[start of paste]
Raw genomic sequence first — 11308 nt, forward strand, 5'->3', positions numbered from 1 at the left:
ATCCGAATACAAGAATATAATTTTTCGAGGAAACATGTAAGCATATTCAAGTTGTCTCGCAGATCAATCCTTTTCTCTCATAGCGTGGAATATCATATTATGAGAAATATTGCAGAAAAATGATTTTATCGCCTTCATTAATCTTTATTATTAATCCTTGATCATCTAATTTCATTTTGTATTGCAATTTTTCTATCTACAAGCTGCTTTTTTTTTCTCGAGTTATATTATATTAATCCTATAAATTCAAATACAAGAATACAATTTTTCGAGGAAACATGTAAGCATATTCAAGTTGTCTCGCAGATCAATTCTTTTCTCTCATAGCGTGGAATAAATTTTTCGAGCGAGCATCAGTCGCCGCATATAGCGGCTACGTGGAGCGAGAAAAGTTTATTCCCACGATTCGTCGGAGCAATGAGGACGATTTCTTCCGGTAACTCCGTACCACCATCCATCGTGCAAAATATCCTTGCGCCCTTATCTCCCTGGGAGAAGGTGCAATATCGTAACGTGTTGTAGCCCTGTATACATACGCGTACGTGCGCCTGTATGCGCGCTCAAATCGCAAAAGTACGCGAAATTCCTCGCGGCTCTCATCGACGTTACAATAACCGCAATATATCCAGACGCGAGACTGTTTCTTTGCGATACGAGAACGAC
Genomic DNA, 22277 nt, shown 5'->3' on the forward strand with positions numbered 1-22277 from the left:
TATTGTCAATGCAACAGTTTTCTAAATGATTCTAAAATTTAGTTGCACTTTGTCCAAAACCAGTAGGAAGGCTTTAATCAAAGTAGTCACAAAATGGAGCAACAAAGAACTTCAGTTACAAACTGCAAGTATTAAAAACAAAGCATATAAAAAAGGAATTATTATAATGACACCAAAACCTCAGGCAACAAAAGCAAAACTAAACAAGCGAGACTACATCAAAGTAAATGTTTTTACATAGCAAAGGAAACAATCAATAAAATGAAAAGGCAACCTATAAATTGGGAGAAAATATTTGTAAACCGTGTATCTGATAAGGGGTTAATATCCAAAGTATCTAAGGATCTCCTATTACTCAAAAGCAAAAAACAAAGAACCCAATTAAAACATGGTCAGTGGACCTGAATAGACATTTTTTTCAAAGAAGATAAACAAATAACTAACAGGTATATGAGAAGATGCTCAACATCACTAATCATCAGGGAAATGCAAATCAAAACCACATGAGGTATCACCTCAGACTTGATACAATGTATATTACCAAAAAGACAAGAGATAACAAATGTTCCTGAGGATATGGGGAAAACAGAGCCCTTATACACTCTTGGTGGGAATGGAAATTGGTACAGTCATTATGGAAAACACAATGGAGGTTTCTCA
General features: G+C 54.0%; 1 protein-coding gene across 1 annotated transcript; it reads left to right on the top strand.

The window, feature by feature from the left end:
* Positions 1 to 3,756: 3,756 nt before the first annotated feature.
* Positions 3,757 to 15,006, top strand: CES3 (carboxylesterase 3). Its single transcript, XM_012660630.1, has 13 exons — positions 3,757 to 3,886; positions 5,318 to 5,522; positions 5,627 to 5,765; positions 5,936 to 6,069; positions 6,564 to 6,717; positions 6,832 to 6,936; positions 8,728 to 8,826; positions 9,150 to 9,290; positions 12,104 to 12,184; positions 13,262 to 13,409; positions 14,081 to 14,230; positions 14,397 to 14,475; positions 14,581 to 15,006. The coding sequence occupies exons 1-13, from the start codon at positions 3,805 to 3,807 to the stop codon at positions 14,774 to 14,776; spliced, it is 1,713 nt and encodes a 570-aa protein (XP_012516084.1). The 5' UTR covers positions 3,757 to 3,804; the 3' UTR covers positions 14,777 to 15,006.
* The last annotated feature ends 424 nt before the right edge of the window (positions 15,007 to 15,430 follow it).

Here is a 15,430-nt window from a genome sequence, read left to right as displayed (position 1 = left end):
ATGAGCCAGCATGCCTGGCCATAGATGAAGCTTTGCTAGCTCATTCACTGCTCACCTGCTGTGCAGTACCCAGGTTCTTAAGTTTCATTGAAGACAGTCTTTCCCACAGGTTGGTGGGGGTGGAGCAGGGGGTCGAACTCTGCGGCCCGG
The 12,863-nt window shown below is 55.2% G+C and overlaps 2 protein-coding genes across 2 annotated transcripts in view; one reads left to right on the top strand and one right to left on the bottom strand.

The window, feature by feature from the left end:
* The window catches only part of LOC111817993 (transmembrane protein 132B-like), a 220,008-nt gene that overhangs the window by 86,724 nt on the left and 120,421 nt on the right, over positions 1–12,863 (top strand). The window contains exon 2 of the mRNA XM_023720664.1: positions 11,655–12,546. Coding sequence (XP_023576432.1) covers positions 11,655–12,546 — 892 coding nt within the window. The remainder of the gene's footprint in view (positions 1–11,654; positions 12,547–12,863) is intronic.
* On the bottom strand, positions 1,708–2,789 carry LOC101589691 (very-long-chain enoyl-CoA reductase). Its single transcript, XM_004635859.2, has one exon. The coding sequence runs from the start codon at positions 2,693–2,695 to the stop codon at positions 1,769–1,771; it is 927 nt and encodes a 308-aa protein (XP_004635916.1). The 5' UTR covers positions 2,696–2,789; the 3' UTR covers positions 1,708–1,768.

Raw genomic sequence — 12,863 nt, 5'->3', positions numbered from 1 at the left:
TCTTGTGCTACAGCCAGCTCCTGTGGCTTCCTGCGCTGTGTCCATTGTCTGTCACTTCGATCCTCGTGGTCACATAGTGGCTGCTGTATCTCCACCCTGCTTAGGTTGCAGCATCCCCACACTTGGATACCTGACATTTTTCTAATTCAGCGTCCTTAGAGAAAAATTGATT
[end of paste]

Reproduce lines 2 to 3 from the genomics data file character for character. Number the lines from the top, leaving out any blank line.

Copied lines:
ATCCGAATACAAGAATATAATTTTTCGAGGAAACATGTAAGCATATTCAAGTTGTCTCGCAGATCAATCCTTTTCTCTCATAGCGTGGAATATCATATTATGAGAAATATTGCAGAAAAATGATTTTATCGCCTTCATTAATCTTTATTATTAATCCTTGATCATCTAATTTCATTTTGTATTGCAATTTTTCTATCTACAAGCTGCTTTTTTTTTCTCGAGTTATATTATATTAATCCTATAAATTCAAATACAAGAATACAATTTTTCGAGGAAACATGTAAGCATATTCAAGTTGTCTCGCAGATCAATTCTTTTCTCTCATAGCGTGGAATAAATTTTTCGAGCGAGCATCAGTCGCCGCATATAGCGGCTACGTGGAGCGAGAAAAGTTTATTCCCACGATTCGTCGGAGCAATGAGGACGATTTCTTCCGGTAACTCCGTACCACCATCCATCGTGCAAAATATCCTTGCGCCCTTATCTCCCTGGGAGAAGGTGCAATATCGTAACGTGTTGTAGCCCTGTATACATACGCGTACGTGCGCCTGTATGCGCGCTCAAATCGCAAAAGTACGCGAAATTCCTCGCGGCTCTCATCGACGTTACAATAACCGCAATATATCCAGACGCGAGACTGTTTCTTTGCGATACGAGAACGAC
Genomic DNA, 22277 nt, shown 5'->3' on the forward strand with positions numbered 1-22277 from the left: